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|Title:||Mental health nurses' and psychiatrists' views on the prognosis of schizophrenia and depression: an explanatory, qualitative investigation|
|Citation:||Journal of Psychosocial Nursing and Mental Health Services, 2005; 12(5):607-613|
|A. Chur-Hansen, R. Taverner, R.J. Barrett and M. Hugo|
|Abstract:||This study uses a qualitative methodology to explore mental health literacy, specifically perceptions of prognosis, which is typically investigated with a quantitative, questionnaire-based approach. Two vignettes – one of a person with schizophrenia and one with depression – were shown to three mental health nurses and three psychiatrists. During semi-structured, open-ended interviews, they were asked to discuss their thoughts about the prognosis for the patient presented in each vignette. Participants tended to use the terms ‘prognosis’ and ‘outcome’ interchangeably. Psychiatrists tended to be more guarded in determining a prognosis than nurses. Both groups emphasized the importance of clinical experience in formulating views. However, nurses also discussed the role of the multidisciplinary team, whilst psychiatrists emphasized their reliance upon the scientific literature in shaping opinions. Participants identified information relevant for incorporating into future vignettes, to allow more informed research into literacy. The results of quantitative mental health literacy research should be interpreted with caution. Simplifying responses to allow comparative analysis is necessary, but masks more complex and important interpretations. Further qualitative research is recommended, the results of which can inform more comprehensive quantitative studies in the area.|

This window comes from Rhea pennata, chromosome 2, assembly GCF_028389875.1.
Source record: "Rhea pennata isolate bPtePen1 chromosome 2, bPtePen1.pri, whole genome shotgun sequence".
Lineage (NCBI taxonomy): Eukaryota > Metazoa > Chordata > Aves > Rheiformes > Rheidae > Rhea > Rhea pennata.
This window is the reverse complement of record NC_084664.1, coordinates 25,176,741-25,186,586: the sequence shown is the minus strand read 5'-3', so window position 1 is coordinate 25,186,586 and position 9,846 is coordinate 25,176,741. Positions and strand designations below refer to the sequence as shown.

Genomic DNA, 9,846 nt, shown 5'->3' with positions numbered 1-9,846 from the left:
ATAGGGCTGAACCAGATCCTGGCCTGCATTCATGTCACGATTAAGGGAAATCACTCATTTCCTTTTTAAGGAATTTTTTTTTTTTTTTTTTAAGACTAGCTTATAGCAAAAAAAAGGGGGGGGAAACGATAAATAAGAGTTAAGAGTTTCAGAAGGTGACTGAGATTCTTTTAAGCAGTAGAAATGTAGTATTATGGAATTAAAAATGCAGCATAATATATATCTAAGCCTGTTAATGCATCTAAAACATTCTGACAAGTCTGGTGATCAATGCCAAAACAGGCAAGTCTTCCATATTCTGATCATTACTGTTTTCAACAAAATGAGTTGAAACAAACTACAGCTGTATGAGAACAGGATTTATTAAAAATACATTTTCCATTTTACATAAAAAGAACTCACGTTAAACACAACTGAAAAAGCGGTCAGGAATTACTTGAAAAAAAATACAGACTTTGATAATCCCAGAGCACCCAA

|Keywords:||Depression; mental health literacy; mental health nurses; psychiatrists; schizophrenia; qualitative|
|Description:||The definitive version is available at www.blackwell-synergy.com|
|Appears in Collections:||Psychiatry publications|
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